The moment I sent out last month’s mailing about Warbler Text, I started to feel self-conscious. I was happy with how the typeface came out, but I had only tested it in a very specific setting (20px running text, on screen), and I started to wonder about how it would fare in other, larger contexts.
Scalability is one of the primary attributes of a digital font, but things can get awkward when the desire to make type big bumps up against typefaces that weren’t meant to get big. Feeling a bit mischievous, I hacked around with a variable font that forces Warbler to stay below 15pt. This is a bad idea for the record, and what I should have been doing is channeling that momentum into a true cut of Warbler for large sizes.
This club is all about variety. I like to mix it up and usually I wait six months or a year between sending out variants of the same family. But I hope you’ll bear with me, because this month I’m breaking my own rule! Here is my progress on Warbler Banner.
I’m actually including a few new styles of Warbler: a 96pt Banner cut for massive titles, a 48pt Display cut for headlines, a 24pt Deck cut for subheads, and a variable font that encapsulates all the space between Banner and Text—those point sizes are just suggestions. These are still very much in-progress (as far as I was able to get in the short month of February), and I imagine the design will continue to change as I adapt the small caps and Italics from the Text version and add a Bold in the future.
I’m still on the fence about whether it’s more effective to derive a display cut from a text cut, or vice versa. My own library is split: Roslindale and Forma started as displays, so I had my full range of expression to explore their personality and flavor before taming them for smaller sizes. Meanwhile, Gimlet and Fern began as small-size cuts, so I could focus on making sure they had good bones before spending any time polishing up the fancy little details.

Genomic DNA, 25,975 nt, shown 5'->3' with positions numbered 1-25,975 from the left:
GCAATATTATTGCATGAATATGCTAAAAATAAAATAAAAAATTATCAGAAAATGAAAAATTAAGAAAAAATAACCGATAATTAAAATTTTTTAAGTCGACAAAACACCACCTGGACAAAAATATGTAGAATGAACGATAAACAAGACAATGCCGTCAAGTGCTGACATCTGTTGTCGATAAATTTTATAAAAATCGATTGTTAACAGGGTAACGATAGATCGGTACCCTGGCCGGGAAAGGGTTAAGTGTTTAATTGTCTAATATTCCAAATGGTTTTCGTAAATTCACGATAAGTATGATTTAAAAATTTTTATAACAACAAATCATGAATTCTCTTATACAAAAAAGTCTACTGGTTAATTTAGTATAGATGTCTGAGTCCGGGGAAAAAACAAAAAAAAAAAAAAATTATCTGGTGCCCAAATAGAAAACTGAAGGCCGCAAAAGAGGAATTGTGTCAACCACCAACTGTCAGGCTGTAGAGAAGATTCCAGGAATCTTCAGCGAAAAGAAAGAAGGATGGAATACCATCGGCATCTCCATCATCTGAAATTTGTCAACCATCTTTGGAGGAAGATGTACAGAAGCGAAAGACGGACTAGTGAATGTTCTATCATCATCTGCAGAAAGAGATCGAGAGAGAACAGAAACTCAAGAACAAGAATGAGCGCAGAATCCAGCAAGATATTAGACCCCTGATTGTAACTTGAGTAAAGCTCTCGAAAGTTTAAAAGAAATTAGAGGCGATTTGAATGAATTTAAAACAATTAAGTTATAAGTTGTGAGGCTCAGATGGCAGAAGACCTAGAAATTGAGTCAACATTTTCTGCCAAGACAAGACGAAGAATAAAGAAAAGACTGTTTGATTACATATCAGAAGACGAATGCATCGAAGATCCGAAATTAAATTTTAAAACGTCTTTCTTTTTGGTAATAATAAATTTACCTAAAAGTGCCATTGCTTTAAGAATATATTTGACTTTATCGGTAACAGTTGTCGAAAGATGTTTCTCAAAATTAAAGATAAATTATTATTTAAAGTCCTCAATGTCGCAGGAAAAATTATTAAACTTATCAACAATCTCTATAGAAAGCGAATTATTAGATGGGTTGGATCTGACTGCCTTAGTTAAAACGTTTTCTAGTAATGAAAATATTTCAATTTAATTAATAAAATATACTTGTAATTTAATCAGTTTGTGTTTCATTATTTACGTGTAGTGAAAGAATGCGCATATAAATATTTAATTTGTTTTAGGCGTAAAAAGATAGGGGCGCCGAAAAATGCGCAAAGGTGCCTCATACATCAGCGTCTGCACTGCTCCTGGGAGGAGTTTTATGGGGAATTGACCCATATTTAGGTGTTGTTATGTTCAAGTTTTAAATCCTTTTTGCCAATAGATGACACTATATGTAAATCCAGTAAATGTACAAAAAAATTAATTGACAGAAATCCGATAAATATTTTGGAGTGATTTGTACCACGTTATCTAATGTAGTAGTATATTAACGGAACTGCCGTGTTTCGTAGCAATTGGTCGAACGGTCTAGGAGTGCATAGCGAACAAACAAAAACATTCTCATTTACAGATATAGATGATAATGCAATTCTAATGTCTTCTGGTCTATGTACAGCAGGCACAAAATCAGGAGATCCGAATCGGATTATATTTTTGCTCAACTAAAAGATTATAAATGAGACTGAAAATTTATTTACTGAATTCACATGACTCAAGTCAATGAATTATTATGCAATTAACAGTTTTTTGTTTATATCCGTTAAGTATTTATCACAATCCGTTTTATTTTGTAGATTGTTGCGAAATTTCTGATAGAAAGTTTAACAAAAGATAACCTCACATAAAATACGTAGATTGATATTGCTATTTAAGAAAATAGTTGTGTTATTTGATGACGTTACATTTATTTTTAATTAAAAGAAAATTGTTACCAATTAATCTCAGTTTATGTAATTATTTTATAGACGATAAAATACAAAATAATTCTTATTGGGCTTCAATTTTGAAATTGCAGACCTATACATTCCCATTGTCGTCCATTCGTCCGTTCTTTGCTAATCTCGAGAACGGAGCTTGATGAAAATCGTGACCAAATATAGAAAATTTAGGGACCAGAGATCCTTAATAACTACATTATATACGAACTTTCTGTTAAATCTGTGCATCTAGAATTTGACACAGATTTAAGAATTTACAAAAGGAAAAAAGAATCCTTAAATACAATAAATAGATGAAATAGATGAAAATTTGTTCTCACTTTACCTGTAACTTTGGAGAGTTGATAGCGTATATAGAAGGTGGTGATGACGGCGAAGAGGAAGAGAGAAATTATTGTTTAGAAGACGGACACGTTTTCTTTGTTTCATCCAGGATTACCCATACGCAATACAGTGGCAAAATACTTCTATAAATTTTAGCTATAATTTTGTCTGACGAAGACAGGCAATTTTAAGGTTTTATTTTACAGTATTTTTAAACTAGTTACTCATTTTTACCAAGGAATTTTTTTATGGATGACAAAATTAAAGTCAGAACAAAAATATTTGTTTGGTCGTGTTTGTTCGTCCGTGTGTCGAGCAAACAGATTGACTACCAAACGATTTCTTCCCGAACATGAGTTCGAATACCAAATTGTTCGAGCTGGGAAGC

If Forma is my most subtle take on optical size, Warbler is probably my most extreme. The x-height gets noticeably smaller, ascenders and descenders get noticeably longer, proportions get noticeably narrower, and the thick/thin contrast gets not-just-noticeably but dramatically higher.
The trouble is, the more contrast I add, the sharper the serifs get and the more I start to lose that lighter touch that I loved so much about the types that William Martin cut in 1790. It starts to feel more like a Modern than a Transitional, so I did what I could to counteract this and preserve Warbler’s delicate nature. It’s a display cut, so I want it to sparkle—the trick is to make it sparkle in a way that’s not flashy.
I played a lot with Warbler’s line quality to “slow down” the typeface so it feels more brittle and elegant than it does forceful or dynamic. Curves and bends don’t go directly where they need to go, but meander a bit instead…see the bottom of e or the shoulder of n. Ball terminals and vertical serifs are a little smaller than I’d usually make them. The proportions are a little irregular, retaining Martin’s wide L and T. And letters like a, g, and t are allowed to lean, adding a little wobble to the “picket fence” of vertical stems.
Looking back at William Bulmer’s title pages from the 1700s and 1800s, I saw that the letterforms aren’t the only thing that exercise restraint: the entire typographic palette has a distinctive lightness of touch. Everything is nice and airy, with plenty of margins and letterspacing, and absolutely no sign of borders, ornaments, or even lowercase! (Contrast this with the decorative showings of Benton’s twentieth-century revival.)
In the typographic vacuum of these title pages, size becomes *the* crucial element of the visual hierarchy. So even though the Warbler family is far from complete, I like that there is precedent for achieving great results with a limited palette. Our contemporary typographic environment is far less restrained, but I hope that Warbler can help you find moments of quiet in your typography, and new ways to use optical sizes in your designs.